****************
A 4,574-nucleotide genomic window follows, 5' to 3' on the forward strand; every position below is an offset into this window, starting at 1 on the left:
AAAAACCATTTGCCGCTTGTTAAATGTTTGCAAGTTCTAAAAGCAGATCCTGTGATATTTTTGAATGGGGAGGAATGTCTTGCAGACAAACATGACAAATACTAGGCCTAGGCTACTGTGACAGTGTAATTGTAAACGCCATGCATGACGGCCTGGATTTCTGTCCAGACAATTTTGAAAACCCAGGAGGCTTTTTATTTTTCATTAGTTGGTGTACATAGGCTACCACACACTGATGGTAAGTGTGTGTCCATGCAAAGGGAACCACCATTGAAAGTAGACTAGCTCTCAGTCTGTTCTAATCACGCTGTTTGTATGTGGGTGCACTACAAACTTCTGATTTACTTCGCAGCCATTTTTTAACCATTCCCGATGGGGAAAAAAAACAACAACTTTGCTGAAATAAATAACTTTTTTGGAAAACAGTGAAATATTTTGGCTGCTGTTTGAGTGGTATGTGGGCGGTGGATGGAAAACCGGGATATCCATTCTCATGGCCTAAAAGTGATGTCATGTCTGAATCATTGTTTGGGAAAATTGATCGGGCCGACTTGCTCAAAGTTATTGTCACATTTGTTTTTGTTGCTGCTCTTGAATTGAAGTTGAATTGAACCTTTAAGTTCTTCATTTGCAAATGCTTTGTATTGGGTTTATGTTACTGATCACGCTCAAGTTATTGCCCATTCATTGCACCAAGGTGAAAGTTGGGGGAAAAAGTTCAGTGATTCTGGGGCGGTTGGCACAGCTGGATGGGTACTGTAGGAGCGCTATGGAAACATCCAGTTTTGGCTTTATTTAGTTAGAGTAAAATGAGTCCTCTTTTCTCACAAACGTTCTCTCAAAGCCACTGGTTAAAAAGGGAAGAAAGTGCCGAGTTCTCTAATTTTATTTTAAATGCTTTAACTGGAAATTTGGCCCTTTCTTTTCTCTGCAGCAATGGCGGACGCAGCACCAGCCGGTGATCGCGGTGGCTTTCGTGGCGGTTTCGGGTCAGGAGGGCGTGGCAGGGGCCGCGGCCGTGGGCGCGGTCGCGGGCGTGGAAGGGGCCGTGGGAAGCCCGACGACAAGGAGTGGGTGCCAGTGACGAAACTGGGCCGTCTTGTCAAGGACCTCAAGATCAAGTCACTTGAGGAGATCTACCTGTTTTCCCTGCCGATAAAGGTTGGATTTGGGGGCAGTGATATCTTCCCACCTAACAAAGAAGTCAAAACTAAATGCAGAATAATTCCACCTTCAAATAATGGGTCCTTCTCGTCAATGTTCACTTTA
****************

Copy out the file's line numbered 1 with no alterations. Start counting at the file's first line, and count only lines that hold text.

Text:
A 4,574-nucleotide genomic window follows, 5' to 3' on the forward strand; every position below is an offset into this window, starting at 1 on the left: